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Database Provider


Dan Castrigano


American History: 1865-Present, Body Systems, Government, Human Geography


6th, 7th, 8th


Social Studies, Civics, History, Geography


80 minutes

Regional Focus

North America, United States


Google Docs, Google Slides


This lesson plan is licensed under Creative Commons.

Creative Commons License

Redlining & Environmental Racism

Created By Teacher:
Last Updated:
Mar 4, 2024
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This lesson plan connects redlining with current issues of environmental and racial justice. 

Step 1 - Inquire: Teacher shares useful framing and definitions. Then students will explore the Mapping Inequality tool.

Step 2 - Investigate: Students explore various environmental justice case studies in groups. Each case study includes a specific city and one of the following: asthma rates, extreme heat, air pollution, and urban tree cover. Students will connect redlining to their case studies.

Step 3 - Inspire: Students discuss how redlining is related to their case studies and what should be done about these issues. Finally, students complete a written reflection.
Accompanying Teaching Materials
Teaching Tips

  • This environmental racism lesson plan clearly connects redlining in the 1930s and environmental injustice today.
  • This lesson is extremely powerful because students make the connection between redlined areas and their case studies. It is nuanced and will not always line up perfectly. Overwhelmingly, however, neighborhoods that were redlined are experiencing environmental injustice - higher rates of asthma, unbearable heat, air pollution, and less tree cover. It is an incredibly meaningful "aha moment" for the students.
Additional Prerequisites
  • There might be some pushback with those who do not understand racism.
  • Students might think “I’m not racist.” But it’s important to know that racism exists whether one perpetrates individual racist acts or not.
  • For some background information and definitions, use this resource from Dr. Ibram X. Kendi’s book, How to Be an Antiracist.
  • It may be useful to discuss how climate change is a “threat multiplier.” For things like urban heat islands and urban tree cover, climate change makes inequities even worse.
  • It may be best to group students of different abilities when they are exploring their case studies.

  • If you live in the United States you can adapt case study #4 - the American Forests Tree Equity Score Map - to whichever major city is closest to your school. The lesson is designed for students to explore Philadelphia, but students can simply look at any other city to make the connection between redlining and urban tree cover.
Scientist Notes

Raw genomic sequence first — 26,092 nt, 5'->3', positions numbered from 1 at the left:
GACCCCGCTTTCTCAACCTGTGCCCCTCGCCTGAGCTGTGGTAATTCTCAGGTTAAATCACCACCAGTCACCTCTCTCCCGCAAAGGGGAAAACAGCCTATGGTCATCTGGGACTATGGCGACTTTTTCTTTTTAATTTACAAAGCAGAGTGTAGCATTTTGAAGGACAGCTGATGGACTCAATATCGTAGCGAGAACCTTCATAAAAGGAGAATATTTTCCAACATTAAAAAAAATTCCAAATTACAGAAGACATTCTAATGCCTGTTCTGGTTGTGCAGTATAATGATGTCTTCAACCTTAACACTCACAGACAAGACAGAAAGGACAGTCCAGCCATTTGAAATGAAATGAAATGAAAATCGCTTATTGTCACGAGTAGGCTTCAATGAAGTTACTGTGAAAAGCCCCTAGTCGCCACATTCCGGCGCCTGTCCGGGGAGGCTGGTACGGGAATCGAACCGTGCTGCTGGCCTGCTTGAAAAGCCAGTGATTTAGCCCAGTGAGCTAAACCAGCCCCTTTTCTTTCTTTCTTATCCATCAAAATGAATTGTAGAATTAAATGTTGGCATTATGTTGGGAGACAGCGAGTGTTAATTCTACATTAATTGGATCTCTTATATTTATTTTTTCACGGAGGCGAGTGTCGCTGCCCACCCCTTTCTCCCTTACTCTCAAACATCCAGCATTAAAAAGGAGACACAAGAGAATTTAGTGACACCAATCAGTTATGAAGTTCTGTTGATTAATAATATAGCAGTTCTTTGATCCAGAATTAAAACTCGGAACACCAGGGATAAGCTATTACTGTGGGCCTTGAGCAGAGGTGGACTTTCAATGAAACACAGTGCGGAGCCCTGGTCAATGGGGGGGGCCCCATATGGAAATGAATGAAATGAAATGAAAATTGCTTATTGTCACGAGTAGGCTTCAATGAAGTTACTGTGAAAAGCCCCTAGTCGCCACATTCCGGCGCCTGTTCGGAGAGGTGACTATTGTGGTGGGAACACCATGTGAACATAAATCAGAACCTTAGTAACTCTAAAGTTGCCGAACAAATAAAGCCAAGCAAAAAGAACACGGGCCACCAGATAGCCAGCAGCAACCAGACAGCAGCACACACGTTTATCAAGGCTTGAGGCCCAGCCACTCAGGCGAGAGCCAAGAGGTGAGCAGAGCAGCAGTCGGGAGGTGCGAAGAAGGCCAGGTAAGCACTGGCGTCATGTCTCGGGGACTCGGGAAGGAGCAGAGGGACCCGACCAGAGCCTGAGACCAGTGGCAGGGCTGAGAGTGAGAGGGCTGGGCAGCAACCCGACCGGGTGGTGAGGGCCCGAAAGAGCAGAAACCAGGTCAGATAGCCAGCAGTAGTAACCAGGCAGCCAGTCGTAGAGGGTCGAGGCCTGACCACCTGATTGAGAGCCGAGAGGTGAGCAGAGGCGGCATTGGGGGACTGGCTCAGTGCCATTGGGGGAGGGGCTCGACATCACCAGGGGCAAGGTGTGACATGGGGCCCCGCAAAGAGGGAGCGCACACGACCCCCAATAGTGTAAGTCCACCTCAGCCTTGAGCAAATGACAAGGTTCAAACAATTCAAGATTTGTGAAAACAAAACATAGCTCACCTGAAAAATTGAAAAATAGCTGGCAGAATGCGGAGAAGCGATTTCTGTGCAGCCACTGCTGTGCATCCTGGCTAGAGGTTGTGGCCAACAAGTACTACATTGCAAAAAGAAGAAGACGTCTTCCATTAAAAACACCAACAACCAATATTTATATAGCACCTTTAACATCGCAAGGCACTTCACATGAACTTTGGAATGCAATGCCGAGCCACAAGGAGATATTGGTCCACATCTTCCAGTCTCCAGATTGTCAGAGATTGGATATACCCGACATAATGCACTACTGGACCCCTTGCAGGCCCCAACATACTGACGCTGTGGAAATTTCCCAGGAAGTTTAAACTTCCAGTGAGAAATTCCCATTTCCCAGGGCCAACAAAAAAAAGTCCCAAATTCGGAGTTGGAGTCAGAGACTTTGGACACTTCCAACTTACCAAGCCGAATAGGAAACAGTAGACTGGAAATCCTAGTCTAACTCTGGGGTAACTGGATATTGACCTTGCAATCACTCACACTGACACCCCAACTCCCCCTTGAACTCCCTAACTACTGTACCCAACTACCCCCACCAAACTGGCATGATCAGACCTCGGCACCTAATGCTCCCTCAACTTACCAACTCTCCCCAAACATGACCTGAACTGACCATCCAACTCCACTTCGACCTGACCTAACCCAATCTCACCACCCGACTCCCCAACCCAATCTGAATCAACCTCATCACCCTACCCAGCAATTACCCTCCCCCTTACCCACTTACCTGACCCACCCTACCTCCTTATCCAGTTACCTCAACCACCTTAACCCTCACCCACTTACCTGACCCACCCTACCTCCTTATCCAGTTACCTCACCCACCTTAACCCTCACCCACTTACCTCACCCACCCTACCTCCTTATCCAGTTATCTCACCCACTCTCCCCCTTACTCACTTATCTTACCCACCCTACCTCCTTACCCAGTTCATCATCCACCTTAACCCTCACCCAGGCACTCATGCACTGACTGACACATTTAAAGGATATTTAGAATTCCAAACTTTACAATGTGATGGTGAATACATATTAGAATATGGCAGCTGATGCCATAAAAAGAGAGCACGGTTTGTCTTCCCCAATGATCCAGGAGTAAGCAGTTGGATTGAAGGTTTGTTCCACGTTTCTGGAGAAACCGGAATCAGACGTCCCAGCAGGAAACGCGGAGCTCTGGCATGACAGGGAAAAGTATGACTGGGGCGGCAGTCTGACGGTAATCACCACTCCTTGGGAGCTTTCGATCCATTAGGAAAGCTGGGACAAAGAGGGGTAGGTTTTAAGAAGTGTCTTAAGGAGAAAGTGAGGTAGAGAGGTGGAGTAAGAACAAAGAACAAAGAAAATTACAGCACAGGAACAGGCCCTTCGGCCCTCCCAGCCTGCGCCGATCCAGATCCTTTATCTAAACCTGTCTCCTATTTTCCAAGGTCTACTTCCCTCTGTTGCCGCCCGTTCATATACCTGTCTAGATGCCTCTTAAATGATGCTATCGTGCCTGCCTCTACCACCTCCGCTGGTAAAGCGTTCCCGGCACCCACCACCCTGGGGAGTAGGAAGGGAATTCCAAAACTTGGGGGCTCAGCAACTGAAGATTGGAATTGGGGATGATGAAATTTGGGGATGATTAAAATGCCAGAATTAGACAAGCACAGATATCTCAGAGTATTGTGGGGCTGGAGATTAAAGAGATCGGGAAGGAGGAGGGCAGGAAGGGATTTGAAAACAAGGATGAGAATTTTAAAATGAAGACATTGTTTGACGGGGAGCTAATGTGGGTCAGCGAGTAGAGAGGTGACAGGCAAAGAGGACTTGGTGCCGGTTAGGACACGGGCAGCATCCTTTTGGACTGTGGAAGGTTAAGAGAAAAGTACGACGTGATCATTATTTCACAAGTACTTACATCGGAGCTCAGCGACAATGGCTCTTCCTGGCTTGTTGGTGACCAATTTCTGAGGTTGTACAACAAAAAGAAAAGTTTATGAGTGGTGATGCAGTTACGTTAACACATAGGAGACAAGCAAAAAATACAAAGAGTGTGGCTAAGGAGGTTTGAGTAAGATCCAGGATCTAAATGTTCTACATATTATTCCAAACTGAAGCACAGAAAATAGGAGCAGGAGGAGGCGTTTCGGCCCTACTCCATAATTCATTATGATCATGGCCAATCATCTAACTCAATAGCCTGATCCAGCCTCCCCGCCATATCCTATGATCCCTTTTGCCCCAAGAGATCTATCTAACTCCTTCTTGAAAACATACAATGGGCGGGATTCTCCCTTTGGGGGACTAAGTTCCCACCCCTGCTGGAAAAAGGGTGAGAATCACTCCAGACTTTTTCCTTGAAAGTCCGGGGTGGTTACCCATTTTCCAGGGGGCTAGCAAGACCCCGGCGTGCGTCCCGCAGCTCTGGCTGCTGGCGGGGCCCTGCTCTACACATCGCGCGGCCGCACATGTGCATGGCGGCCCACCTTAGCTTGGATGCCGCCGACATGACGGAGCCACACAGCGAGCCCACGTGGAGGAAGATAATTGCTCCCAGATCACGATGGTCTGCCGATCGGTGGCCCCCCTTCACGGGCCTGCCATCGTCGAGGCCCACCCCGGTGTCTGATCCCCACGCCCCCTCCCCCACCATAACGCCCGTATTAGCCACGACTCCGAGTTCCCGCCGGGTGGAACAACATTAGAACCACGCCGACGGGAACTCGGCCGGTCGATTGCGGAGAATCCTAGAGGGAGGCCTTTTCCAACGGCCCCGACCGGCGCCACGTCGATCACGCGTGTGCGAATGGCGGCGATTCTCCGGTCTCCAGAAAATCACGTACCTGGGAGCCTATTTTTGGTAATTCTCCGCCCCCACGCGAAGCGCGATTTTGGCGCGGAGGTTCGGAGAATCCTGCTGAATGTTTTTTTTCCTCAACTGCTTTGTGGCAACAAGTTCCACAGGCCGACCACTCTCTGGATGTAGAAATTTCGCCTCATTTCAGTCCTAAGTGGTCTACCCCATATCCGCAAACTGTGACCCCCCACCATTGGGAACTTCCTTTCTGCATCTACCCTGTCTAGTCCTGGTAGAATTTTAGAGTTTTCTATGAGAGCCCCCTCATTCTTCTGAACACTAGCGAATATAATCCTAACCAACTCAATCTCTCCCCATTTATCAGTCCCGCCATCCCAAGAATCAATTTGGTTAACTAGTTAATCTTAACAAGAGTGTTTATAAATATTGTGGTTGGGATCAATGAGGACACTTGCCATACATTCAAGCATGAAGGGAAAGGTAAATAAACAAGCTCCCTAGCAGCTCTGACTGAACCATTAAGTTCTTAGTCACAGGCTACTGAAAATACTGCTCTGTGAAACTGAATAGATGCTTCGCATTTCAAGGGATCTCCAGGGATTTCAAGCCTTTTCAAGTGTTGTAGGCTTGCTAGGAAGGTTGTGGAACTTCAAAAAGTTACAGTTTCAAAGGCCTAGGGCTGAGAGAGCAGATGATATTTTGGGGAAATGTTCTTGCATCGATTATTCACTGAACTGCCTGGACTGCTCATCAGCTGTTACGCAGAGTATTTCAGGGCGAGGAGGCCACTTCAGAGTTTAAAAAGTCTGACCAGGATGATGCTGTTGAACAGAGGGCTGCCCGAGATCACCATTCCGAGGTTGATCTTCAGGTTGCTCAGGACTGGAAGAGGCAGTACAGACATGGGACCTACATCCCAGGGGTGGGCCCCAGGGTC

This is a thoroughly sourced and cited lesson plan. All of the external links meet our quality standards for accuracy and current information. Additionally, the external links are well-sourced, and the data is provided for tools like the Tree Cover Equity map. This lesson has passed our scientific quality assessment.


Primary Standards

  • College, Career, and Civic Life (C3) Standards
    • Dimension 2: Civics
      • D2.Civ.13.6-8 Analyze the purposes, implementation, and consequences of public policies in multiple settings.
    • Dimension 2: Geography
      • D2.Geo.2.6-8 Use maps, satellite images, photographs, and other representations to explain relationships between the locations of places and regions, and changes in their environmental characteristics.
    • Dimension 2: History
      • D2.His.1.6-8 Analyze connections among events and developments in broader historical contexts.
    • Dimension 4: Taking Informed Action
      • D4.6.6-8 Draw on multiple disciplinary lenses to analyze how a specific problem can manifest itself at local, regional, and global levels over time, identifying its characteristics and causes, and the challenges and opportunities faced by those trying to address the problem.

Supporting Standards

  • College, Career, and Civic Life (C3) Standards
    • Dimension 2: Civics
      • D2.Civ.1.6-8 Distinguish the powers and responsibilities of citizens, political parties, interest groups, and the media in a variety of governmental and nongovernmental contexts.
      • D2.Civ.6.6-8 Describe the roles of political, civil, and economic organizations in shaping people's lives.
    • Dimension 2: Economics
      • D2.Eco.1.6-8 Explain how economic decisions affect the well-being of individuals, businesses, and society.
    • Dimension 2: Geography
      • D2.Geo.4.6-8 Explain how cultural patterns and economic decisions influence environments and the daily lives of people in both nearby and distant places.
    • Dimension 4: Communicating and Critiquing Conclusions
      • D4.1.6-8 Construct arguments using claims and evidence from multiple sources, while acknowledging the strengths and limitations of the arguments.
  • National Health Education Standards
    • Standard 1: Students will comprehend concepts related to health promotion and disease prevention to enhance health.
      • 1.8.3 Analyze how the environment affects personal health.
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